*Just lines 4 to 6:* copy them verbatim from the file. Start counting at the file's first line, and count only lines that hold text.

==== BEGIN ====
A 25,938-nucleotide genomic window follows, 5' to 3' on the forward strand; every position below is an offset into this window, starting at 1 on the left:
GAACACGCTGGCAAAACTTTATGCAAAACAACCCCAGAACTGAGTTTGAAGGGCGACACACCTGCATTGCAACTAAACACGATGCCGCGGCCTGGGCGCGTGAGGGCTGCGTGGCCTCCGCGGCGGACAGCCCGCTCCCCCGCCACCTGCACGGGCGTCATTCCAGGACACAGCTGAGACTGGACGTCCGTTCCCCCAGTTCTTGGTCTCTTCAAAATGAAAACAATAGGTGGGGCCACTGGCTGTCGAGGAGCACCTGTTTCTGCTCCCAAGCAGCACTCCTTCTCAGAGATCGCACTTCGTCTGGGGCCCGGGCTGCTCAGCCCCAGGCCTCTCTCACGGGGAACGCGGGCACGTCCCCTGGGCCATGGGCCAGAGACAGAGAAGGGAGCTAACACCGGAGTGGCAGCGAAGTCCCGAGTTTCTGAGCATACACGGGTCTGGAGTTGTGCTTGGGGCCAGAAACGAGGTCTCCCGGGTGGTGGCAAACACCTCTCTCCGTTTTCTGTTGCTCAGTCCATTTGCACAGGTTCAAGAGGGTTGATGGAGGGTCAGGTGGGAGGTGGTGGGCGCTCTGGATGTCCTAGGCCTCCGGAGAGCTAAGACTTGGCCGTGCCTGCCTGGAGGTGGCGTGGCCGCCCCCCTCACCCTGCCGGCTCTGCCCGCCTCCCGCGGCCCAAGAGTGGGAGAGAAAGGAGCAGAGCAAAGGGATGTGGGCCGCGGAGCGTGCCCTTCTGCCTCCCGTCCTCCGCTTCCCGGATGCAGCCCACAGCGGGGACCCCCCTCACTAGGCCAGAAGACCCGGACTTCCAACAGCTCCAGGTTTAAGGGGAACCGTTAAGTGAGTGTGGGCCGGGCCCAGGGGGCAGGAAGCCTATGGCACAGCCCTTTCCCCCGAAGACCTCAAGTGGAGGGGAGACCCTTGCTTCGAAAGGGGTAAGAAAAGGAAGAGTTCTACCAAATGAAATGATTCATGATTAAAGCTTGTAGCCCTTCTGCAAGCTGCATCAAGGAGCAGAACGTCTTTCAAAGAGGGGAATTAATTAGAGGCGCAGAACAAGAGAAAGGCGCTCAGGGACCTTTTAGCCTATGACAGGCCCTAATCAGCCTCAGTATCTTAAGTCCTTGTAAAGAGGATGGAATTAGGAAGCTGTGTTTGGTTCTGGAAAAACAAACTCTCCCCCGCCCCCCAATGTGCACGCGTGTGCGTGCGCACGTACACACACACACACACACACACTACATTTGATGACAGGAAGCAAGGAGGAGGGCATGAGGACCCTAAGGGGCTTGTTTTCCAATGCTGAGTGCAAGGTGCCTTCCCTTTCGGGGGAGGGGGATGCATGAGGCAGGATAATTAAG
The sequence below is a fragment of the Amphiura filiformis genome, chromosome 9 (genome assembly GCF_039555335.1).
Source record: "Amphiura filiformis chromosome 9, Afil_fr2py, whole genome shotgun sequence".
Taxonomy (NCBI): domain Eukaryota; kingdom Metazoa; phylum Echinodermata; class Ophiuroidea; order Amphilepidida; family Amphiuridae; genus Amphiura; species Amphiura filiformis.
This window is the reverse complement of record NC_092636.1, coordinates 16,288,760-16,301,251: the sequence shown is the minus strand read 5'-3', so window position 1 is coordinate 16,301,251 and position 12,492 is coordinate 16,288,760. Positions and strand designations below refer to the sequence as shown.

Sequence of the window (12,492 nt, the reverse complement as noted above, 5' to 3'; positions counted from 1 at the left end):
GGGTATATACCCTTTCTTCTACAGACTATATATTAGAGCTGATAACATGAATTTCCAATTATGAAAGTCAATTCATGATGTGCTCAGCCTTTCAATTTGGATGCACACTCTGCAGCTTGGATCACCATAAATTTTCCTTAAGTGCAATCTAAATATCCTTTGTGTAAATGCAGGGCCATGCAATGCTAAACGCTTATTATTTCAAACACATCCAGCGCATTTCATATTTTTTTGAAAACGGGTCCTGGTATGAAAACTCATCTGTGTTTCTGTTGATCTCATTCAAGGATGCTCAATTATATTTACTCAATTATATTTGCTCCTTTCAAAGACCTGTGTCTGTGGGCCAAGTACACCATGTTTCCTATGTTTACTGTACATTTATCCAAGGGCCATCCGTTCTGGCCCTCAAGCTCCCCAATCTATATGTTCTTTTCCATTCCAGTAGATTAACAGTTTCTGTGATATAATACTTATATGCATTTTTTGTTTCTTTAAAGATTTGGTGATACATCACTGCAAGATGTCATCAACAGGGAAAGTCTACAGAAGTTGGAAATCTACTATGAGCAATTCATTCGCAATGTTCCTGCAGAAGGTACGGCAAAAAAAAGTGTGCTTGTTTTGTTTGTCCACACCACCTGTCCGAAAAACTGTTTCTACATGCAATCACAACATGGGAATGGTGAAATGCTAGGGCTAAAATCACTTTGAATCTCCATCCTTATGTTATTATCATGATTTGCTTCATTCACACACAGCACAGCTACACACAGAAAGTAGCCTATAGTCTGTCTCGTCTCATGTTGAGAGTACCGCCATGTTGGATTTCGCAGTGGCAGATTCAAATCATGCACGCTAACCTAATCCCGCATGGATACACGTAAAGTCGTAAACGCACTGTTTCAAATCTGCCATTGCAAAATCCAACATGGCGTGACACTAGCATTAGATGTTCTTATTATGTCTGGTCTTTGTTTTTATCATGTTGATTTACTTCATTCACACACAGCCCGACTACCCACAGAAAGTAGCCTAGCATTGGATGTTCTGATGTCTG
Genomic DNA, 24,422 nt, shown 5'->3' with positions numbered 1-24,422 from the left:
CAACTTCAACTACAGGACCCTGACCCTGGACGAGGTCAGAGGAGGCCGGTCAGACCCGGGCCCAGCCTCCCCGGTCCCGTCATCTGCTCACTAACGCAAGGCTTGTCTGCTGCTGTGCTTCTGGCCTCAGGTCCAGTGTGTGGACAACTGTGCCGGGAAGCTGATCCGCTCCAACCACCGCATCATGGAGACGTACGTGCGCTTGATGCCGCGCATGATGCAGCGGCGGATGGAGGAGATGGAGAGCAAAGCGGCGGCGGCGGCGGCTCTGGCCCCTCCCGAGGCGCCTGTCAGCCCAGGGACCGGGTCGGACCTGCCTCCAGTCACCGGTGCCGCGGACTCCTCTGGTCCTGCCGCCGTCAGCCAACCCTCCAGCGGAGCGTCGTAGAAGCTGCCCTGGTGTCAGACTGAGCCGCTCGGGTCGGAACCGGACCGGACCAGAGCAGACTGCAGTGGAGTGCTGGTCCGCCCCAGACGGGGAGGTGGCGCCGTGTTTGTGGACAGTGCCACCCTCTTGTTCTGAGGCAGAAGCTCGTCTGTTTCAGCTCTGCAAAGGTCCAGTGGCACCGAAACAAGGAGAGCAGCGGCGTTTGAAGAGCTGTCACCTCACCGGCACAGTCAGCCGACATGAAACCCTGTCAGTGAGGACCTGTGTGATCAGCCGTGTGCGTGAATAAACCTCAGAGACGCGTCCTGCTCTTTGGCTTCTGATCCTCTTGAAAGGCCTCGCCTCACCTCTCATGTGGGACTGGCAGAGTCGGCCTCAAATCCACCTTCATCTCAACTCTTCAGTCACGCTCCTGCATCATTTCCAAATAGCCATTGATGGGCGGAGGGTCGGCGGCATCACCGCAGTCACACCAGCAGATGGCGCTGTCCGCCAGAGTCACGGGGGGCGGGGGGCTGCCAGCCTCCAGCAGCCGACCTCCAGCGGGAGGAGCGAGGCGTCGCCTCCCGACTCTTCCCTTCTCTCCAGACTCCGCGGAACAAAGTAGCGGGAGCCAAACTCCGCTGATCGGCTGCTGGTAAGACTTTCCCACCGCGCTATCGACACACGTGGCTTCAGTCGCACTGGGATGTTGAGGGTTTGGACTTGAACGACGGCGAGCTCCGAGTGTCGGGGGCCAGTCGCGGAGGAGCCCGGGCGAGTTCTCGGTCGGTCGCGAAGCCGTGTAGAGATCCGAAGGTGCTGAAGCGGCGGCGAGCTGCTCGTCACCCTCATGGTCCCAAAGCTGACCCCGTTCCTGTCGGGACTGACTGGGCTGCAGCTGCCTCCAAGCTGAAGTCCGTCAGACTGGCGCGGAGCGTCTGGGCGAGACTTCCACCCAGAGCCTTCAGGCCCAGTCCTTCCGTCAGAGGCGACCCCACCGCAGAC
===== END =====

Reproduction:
Source record: "Amphiura filiformis chromosome 9, Afil_fr2py, whole genome shotgun sequence".
Taxonomy (NCBI): domain Eukaryota; kingdom Metazoa; phylum Echinodermata; class Ophiuroidea; order Amphilepidida; family Amphiuridae; genus Amphiura; species Amphiura filiformis.
This window is the reverse complement of record NC_092636.1, coordinates 16,288,760-16,301,251: the sequence shown is the minus strand read 5'-3', so window position 1 is coordinate 16,301,251 and position 12,492 is coordinate 16,288,760. Positions and strand designations below refer to the sequence as shown.